The Al Kharj facility includes dairy and juice processing operations, along with a bakery facility. It also has the region's first infant nutrition factory.[3] CNN reported on the innovative technology used at the Al Kharj facility, with each cow needing an estimated 3 litres of water each day in the middle of the Saudi Arabian desert, the company uses a method known as the Californian model to run huge dairy productions in some of the driest regions across the globe. The facility can automate temperatures from above 50C degrees down to 21C-23C all year round. The milk it produces serves over 55,000 stores in the Persian Gulf region.[23] In 2017, Almarai added a it second production facility in Al Kharj, known as CPP3. It is home to a bakery, infant nutrition plant, central processing plant, and a logistics warehouse.[24]


  1. ^[bare URL PDF]
  2. ^ a b "Saudi Arabian dairy buys 14,000 acres in California to take advantage of U.S. water laws | National Post". March 29, 2016.
  3. ^ a b c Rasooldeen, Mohammed (June 9, 2012). "Almarai's pursuit of quality ensures unique success story". Arab News.
  4. ^ "Official documentation regarding Almarai IPO". HSBC.
  5. ^ Rasooldeen, Mohammed (July 7, 2006). "Almarai Promotion on Cheddar Cheese". Arab News.
  6. ^ "PepsiCo/Almarai Joint Venture International Dairy and Juice Limited Acquires Egyptian Dairy and Juice Company Beyti |". Archived from the original on 2018-11-04. Retrieved 2018-11-07.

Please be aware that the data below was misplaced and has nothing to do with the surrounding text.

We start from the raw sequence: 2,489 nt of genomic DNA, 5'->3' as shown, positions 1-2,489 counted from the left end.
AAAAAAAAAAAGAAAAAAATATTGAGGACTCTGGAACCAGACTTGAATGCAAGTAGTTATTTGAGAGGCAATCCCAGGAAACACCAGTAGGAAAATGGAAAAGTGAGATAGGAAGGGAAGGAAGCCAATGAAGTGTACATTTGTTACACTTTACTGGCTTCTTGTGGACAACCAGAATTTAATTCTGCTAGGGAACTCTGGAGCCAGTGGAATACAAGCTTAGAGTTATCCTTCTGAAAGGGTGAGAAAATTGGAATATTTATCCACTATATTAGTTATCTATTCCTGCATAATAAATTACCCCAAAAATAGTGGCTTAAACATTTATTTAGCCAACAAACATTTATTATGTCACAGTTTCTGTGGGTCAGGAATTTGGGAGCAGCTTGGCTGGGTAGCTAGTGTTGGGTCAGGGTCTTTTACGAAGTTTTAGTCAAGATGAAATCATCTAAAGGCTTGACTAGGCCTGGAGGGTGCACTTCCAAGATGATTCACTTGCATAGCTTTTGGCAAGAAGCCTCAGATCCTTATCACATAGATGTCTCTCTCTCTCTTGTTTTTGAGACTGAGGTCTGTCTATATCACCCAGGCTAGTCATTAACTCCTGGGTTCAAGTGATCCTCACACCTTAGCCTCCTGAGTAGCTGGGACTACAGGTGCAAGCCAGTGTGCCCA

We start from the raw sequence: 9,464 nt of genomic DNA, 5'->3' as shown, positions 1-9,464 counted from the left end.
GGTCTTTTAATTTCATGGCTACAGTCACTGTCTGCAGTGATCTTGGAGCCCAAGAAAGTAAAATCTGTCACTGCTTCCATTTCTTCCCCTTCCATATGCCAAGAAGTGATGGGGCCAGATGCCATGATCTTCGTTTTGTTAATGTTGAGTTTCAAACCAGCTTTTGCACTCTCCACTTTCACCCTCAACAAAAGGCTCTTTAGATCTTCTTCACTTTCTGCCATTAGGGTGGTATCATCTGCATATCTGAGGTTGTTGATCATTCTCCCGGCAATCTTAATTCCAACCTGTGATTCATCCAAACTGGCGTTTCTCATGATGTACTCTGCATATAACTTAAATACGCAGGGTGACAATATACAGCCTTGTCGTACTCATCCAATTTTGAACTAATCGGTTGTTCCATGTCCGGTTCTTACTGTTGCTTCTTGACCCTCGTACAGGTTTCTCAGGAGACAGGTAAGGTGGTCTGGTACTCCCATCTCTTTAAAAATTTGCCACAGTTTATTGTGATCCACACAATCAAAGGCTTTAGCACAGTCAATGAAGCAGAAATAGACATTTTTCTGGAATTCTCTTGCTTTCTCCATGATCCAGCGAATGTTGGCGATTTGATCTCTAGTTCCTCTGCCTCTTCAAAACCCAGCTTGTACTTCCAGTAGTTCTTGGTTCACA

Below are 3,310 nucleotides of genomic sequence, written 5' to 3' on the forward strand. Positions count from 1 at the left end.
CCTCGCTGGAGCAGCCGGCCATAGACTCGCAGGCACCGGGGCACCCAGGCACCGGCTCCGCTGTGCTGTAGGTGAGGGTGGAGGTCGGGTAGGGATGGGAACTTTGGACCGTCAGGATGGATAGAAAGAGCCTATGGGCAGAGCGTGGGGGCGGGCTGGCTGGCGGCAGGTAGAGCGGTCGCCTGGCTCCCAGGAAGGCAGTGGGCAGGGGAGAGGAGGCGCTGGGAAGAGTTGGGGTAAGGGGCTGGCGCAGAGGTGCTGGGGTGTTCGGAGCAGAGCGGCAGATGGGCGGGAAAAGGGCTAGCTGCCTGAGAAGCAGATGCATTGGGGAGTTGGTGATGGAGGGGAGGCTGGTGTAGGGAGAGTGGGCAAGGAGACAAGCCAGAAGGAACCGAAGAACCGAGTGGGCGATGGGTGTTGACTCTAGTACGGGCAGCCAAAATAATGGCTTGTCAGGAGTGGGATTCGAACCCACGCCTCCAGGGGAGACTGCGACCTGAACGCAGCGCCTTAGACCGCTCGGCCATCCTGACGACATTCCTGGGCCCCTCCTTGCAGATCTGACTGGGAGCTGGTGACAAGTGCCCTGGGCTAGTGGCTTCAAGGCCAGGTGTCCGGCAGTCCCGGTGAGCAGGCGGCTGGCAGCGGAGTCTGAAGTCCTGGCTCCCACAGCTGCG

7. ^ "UPDATE 1-Saudi Almarai to invest $533 mln in Hail buy-report". November 8, 2009.
  8. ^ "PepsiCo-Almarai Joint Venture Acquires Stake in Jordanian Dairy Company Teeba". PepsiCo. April 6, 2009.
  9. ^ "Almarai looking to Enter Pakistani market". The Express Tribune. May 22, 2010.
  10. ^ "Fresh Almarai investments to create 12,000 jobs for Saudis". September 5, 2012.
  11. ^ "UPDATE 2-Saudi's Almarai, Pepsico to invest at least $345 mln in Egypt". June 22, 2014 – via
  12. ^ "UPDATE 1-Saudi's Almarai buys Argentina firm to secure livestock feed". December 21, 2011.
  13. ^ "Hidden Billionaire Milking Saudi Dairy Fortune in Desert - Bloomberg". Bloomberg News. Archived from the original on 2018-07-27. Retrieved 2018-11-07.
  14. ^ "10 Interesting Facts about Almarai Company you don't know". May 21, 2016.
  15. ^ "Saudi Arabia's Savola to sell down Almarai stake".
  16. ^ Pacheco, Filipe (October 15, 2017). "Saudi Wealth Fund Builds $2.4 Billion Stake in Food Producer". Bloomberg.
  17. ^ Townsend, Sarah (July 31, 2018). "Emirates is most popular brand in the UAE, YouGov says". The National.
  18. ^ Shaji, Mathew (May 27, 2018). "Almarai Sets Five-Year Capital Expenditure at $2.83 Billion". Bloomberg.
  19. ^ Sophia, Mary (May 29, 2018). "Saudi's Almarai To Invest $2.8 Billion Over Next Five Years". Forbes.
  20. ^ "Saudi Arabia's Almarai agrees to buy Bakemart in UAE and Bahrain". Arab News. 2021-03-16. Retrieved 2021-03-16.
  21. ^ Morris, Charles E.; Mans, Jack (1 October 1998). "Almarai Co. Ltd.: Dairy in the Desert". Accessmylibrary. Retrieved 19 October 2008.
  22. ^ Knickmeyer, Ellen (October 17, 2012). "Saudi Dairy Is Pushing Tech to the Limit". The Wall Street Journal.
  23. ^ Shadbolt, Peter (December 18, 2013). "Milking the desert: How mega-dairies thrive in Saudi sands". CNN.
  24. ^ Kulish, Nicholas (October 13, 2016). "Saudi Arabia, Where Even Milk Depends on Oil, Struggles to Remake Its Economy". The New York Times.

External links

  • Official site